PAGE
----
Posted by Mark J. Miller on February 13, 2014 12:07 PM
Following a failed takeover bid by Charter Communications, Comcast announced it would acquire Time Warner Cable in an all-stock deal for $45.2 billion. If the merger is approved by regulators, Comcast will return to its top spot as the largest cable operator in the world.
The merger, which could send waves through various television networks, national sports markets, TV technology and streaming companies is already a cause for concern among consumers and other pay TV companies, including satellite television networks, as well as AT&T, Verizon and Google, all of whom have made inroads into the cable and internet-providing business.
At about $159 per share, Comcast stands to adopt Time Warner Cable's 11 million pay TV customers, highly concentrated in Manhattan and Los Angeles, where it owns two sports networks and has lucrative deals with local sports teams. As part of the deal though, Comcast said it will divest about 3 million of TWC's customers to appease regulators.
As far as Comcast is concered, gaining regulatory approval from the federal government, including the FCC, shouldn't be too hard since Comcast and TWC aren't actually direct competitors (as far as carved-up cable provider boundaries go). The approval would follow Comcast's nearly $17 billion buyout of NBCUniversal from GE last year.Continue reading...
Posted by Dale Buss on February 13, 2014 09:27 AM
Comcast acquires Time Warner Cable in mammoth deal as it eyes Netflix turf.
Apple says it doesn't procure blood metal and talks about launching updated TV set-top box.
Walmart sees pitchman Mike Rowe come to defense of retailer on social media.
GM recalls 600,000 older vehicles to replace ignition switches.
Avon nears bribery settlement.
Cisco sees growth hit by sagging tech demand.
Fiat taps Sean "Diddy" Combs to tout 500 line worldwide.
Ford reveals GPS privacy practices.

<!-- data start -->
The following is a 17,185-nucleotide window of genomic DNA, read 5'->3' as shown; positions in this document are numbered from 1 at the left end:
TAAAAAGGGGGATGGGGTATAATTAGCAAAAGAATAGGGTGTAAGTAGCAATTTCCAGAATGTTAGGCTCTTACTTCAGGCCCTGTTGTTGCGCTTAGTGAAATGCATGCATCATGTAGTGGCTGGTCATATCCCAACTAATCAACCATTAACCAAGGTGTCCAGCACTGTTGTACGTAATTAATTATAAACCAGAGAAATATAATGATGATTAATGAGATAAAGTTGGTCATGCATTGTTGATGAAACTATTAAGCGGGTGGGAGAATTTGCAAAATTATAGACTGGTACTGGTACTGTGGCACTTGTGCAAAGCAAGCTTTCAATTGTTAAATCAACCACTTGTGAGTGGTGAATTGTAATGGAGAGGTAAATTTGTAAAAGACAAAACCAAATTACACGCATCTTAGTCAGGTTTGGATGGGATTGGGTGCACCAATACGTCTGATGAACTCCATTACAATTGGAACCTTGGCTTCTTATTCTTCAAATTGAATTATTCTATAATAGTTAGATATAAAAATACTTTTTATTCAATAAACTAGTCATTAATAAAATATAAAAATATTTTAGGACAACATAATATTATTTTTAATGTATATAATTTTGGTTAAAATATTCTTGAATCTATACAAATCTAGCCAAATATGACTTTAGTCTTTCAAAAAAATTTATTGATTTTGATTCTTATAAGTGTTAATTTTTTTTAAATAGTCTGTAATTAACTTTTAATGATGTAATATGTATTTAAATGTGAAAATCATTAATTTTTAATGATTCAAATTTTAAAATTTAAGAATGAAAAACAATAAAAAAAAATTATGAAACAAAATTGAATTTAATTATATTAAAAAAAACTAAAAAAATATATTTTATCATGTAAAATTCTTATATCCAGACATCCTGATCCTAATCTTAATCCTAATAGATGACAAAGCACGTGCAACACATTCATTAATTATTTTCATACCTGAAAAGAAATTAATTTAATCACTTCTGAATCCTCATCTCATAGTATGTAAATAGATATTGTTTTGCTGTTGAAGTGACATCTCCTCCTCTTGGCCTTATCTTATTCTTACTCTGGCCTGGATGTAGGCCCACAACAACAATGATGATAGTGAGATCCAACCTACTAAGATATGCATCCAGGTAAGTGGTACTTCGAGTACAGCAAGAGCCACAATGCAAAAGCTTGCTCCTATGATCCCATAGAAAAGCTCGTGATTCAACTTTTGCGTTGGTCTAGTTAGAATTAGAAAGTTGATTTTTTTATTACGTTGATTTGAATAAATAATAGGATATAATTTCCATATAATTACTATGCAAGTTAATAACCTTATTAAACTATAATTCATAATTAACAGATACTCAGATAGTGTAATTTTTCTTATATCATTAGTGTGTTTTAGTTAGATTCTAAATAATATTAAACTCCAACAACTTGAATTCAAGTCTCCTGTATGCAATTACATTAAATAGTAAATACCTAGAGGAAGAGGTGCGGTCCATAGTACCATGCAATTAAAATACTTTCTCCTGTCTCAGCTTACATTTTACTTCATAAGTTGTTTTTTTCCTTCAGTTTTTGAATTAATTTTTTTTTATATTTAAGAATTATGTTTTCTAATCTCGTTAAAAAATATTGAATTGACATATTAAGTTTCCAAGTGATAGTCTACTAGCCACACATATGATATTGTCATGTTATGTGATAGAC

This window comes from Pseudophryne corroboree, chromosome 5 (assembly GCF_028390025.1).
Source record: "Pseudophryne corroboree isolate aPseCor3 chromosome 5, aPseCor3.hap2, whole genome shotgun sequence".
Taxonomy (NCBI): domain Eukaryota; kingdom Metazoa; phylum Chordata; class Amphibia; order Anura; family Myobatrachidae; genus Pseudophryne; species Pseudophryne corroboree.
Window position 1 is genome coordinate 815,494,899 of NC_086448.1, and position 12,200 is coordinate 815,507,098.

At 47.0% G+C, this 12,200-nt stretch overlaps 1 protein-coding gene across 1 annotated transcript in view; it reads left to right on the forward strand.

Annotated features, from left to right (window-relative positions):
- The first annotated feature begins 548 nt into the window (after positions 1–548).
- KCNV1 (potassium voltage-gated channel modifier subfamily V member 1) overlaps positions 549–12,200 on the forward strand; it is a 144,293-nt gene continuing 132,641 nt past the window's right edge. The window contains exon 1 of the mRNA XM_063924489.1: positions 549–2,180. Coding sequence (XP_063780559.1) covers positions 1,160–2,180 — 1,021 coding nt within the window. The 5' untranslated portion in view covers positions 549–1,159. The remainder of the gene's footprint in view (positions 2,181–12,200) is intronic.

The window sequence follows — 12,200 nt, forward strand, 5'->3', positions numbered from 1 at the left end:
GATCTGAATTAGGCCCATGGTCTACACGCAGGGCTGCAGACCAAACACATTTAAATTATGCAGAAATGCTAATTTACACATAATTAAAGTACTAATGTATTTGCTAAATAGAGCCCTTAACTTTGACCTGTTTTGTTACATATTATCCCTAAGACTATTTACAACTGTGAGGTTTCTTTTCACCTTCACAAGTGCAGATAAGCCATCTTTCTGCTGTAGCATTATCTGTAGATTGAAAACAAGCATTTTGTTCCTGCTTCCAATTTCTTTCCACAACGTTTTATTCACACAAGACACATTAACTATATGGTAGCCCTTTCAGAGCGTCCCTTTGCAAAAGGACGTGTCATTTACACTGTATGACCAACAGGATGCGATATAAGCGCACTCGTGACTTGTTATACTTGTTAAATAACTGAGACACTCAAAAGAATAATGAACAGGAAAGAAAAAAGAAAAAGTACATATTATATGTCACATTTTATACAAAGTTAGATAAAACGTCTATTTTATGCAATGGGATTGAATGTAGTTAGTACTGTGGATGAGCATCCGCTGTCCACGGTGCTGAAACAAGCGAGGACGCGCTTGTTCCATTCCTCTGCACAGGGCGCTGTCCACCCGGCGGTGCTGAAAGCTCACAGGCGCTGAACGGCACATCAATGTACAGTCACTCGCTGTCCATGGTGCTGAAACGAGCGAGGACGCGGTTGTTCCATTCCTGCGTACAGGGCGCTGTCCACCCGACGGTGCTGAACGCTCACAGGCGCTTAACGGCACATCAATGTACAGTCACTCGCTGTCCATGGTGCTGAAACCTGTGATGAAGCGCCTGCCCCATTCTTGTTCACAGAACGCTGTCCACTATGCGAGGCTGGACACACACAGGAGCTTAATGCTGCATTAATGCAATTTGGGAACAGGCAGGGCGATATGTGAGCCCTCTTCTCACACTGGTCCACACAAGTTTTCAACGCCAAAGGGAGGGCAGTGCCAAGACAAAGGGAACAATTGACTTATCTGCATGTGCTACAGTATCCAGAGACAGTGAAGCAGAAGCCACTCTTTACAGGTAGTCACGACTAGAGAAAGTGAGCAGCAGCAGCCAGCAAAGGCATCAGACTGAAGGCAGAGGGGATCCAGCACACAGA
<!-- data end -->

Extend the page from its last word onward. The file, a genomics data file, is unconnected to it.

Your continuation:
Intuit sees Super Bowl ad pay off.
Kind sues Clif Bar in nutrition bar packaging dust-up.
Lexus keeps crown in J.D. Power reliability survey.Continue reading...
Posted by Dale Buss on January 31, 2014 09:33 AM
Microsoft reportedly preparing to name its cloud chief Satya Nadella as new CEO and contemplating removing Gates from Chairman role.
Saks plans to push harder at high and low ends of luxury market.
Facebook mobile ad boom adds $3.2B to Mark Zuckerberg’s wealth as social network announces news app, Paper.
Amazon may raise Prime membership price as stock drops on disappointing earnings report.
Anthem blames Obamacare for hiking premiums.
BMW assesses demand as i3 buyers face six-month wait.
Beyonce is now the focus of a university course.
Burger King tests chicken-and-waffle sandwich.Continue reading...
masters of their domains
Posted by Mark J. Miller on January 16, 2014 03:58 PM
A bunch of bright, shiny, new toll booths may soon be erected on the information superhighway and it doesn’t appear there is much consumers can do about it. A federal court ruling on Tuesday that struck down "net neutrality" rules would allow companies like Verizon, Time Warner Cable, AT&T and other internet service providers to change the way they treat different websites.
The ruling, in favor of Verizon, means that one site may be allowed to load content faster while another's is slowed down. Such a situation means that consumers and companies may be paying more to get what they have now: the ability to travel to any site and expect it to download high-quality content at the same speed, the so-called “open Internet.”
What’s been called “net neutrality” may soon be disappearing, which isn’t a good sign for brands like YouTube and Netflix, whose businesses are built upon serving up high-quality video content at fast download rates for little to no cost to consumers. It is good for the aforementioned web-service providers, though, who can surely find new ways to pad the growing amount of consumers who pulled the plug on their cable providers so they could do all their TV watching online.Continue reading...